Three questions with… Natascha!

Our lab is growing! In our Three Questions series, we’re profiling each of our members and the amazing work they’re doing.

Today’s post features Natascha Chtena, a postdoctoral fellow and research coordinator for the Value of Openness, Inclusion, Communication, and Engagement for Science in a Post-Pandemic World (VOICES) project at the ScholCommLab. In this post, she reflects on cultivating openness and equity in higher education, tackling conventional scholarly publishing, and more.

Natascha Chtena, a member of the Scholarly Communications Lab, somewhere in the mountains of Eastern Macedonia, Greece.
Natascha, somewhere in the mountains of Eastern Macedonia, Greece | Photo by Thomas Doudas

Q#1 What are you working on at the lab?

I am working with Juan Pablo Alperin and a team of international researchers on a Transatlantic Platform (T-AP) funded project that examines equity, inclusion and engagement in open science in light of the COVID-19 pandemic. What’s innovative about our project is that it considers open research and public science communication as interconnected along a continuum of access, instead of distinct areas with separate concerns, goals, and target audiences.

For a long time, the open movement in higher-ed (OA, open data, etc.) has placed too much emphasis on published outputs and not enough on how these outputs are communicated to and engaged with by the public. That’s not surprising given how deeply engraved the injunction to “publish or perish” is within the academic system, but I think the COVID-19 pandemic has provided a fertile opportunity for researchers to think about social responsibility and their role in promoting effective public engagement with science. 
For those of us actively engaged with open access/source/etc. projects, it’s also given us an impetus to rethink what we really want openness to achieve and for whom. I’m a firm believer in the need to make scientific research not just open access, but also as accessible, inclusive and equitable as possible, and I’m incredibly lucky to be working with a team of like-minded colleagues, with whom I share both interests and an ethos.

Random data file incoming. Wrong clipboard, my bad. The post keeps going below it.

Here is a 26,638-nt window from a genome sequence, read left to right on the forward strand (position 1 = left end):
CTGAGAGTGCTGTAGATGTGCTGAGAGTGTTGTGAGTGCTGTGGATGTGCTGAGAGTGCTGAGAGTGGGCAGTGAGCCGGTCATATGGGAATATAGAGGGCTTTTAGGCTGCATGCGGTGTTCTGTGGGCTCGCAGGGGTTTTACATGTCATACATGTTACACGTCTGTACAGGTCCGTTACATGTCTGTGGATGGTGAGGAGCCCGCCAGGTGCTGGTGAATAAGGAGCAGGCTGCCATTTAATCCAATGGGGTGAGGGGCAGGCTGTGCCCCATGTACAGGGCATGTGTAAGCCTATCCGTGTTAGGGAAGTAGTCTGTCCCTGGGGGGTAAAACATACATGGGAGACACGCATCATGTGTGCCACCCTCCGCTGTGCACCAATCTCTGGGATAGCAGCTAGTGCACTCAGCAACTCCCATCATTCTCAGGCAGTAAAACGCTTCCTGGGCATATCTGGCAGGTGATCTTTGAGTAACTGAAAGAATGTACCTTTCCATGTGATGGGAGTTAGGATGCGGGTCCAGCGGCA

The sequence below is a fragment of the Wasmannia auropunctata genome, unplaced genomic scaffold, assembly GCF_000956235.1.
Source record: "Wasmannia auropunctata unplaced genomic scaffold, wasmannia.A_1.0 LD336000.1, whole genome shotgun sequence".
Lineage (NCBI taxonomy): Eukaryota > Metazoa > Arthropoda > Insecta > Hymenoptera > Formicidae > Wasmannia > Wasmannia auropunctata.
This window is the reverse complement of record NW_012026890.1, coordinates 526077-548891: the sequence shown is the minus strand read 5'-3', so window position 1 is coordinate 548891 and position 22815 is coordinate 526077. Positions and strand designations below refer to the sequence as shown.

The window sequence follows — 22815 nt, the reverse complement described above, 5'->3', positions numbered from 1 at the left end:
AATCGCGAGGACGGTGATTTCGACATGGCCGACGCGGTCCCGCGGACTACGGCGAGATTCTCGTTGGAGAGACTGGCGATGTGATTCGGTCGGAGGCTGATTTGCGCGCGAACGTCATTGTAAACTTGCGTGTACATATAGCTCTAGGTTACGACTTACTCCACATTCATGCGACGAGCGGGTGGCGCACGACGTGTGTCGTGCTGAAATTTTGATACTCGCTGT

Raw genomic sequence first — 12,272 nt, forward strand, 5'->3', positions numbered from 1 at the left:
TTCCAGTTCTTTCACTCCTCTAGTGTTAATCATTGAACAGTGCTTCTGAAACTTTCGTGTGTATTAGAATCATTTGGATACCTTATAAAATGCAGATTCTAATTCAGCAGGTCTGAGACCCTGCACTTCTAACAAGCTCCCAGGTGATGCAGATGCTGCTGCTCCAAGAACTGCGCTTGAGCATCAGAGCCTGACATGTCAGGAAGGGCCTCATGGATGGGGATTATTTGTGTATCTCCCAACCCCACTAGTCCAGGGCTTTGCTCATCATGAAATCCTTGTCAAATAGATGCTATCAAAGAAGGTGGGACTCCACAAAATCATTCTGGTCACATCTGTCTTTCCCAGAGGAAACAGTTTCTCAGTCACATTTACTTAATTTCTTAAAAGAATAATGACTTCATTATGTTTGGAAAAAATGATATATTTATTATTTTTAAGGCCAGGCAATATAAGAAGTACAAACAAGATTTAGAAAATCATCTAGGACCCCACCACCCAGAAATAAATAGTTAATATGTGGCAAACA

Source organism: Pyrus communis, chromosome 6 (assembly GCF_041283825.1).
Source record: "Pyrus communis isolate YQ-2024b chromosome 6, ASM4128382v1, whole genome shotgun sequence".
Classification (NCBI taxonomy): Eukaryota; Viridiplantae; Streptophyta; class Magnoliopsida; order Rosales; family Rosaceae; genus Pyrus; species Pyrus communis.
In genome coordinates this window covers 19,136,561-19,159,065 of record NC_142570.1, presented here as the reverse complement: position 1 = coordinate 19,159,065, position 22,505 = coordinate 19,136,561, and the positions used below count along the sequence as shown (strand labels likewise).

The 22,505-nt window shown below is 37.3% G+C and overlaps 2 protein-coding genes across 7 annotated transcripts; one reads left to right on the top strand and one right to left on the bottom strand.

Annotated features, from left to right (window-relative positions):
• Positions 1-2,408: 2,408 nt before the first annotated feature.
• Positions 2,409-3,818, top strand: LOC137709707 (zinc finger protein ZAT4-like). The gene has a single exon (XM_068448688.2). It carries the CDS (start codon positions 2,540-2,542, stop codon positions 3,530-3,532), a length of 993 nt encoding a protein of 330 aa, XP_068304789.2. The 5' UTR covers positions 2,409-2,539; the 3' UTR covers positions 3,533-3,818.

Q#2 Tell us about a recent paper, presentation, or project you’re proud of.

I spent the last two years building up the HKS Misinformation Review, a diamond OA journal that publishes timely research on misinformation and on measures aimed at combating it. Our main goal with this project was to create a forum—the first of its kind— where researchers and practitioners from different fields would come together, exchange ideas, and effectively respond to the misinformation crisis. 

We also wanted to tackle two long-standing issues of conventional scholarly publishing: (1) unnecessarily long review and publication times (which render much research outdated by the time of publication), and (2) barriers to access for non-scholarly audiences that extend beyond paywalls and poor findability. That’s why we developed a “fast-review” system, with a goal of moving from submission to publication within 1-2 months, along with an innovative, short-form article format that features the most important insights and implications upfront, so they are clearly visible to non-specialists. 

I worked day and night to see the project through, and I’m so proud of what the journal has become and what we have accomplished over a very short period of time.

A highlight was when the Misinformation Review was featured on Last Week Tonight with John Oliver!

Q#3 What’s the best (or worst) piece of advice you’ve ever received? 

I think advice is overrated, honestly, and so much of it is projection. Plus, nothing can replace the insights of lived experiences. Having said that, when I was training in rescue diving many moons ago, my instructor said: “Whatever happens, don’t panic.” That’s solid advice in any circumstance 🙂

Read more about Natascha on her website or find her on Twitter at @nataschachtena